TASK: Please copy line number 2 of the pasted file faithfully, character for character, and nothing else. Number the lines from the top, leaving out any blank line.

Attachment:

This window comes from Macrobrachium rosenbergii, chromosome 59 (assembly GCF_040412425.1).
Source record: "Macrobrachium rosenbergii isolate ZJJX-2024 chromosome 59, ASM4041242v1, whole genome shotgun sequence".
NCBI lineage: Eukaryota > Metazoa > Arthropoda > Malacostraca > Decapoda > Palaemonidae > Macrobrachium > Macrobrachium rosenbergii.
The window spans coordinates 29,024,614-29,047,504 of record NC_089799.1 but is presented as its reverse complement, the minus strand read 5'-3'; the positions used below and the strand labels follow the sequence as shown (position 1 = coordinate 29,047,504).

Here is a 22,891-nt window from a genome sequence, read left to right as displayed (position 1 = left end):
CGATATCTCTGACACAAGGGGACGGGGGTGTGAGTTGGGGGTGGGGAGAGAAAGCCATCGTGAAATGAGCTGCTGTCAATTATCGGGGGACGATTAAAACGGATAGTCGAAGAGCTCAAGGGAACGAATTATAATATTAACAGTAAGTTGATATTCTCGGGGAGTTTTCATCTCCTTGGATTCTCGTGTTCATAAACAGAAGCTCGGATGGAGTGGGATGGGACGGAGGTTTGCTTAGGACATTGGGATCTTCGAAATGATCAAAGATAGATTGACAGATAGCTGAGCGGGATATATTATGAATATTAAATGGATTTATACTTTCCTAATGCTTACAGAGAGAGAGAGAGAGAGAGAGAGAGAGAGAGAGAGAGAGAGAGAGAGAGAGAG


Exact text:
Source record: "Macrobrachium rosenbergii isolate ZJJX-2024 chromosome 59, ASM4041242v1, whole genome shotgun sequence".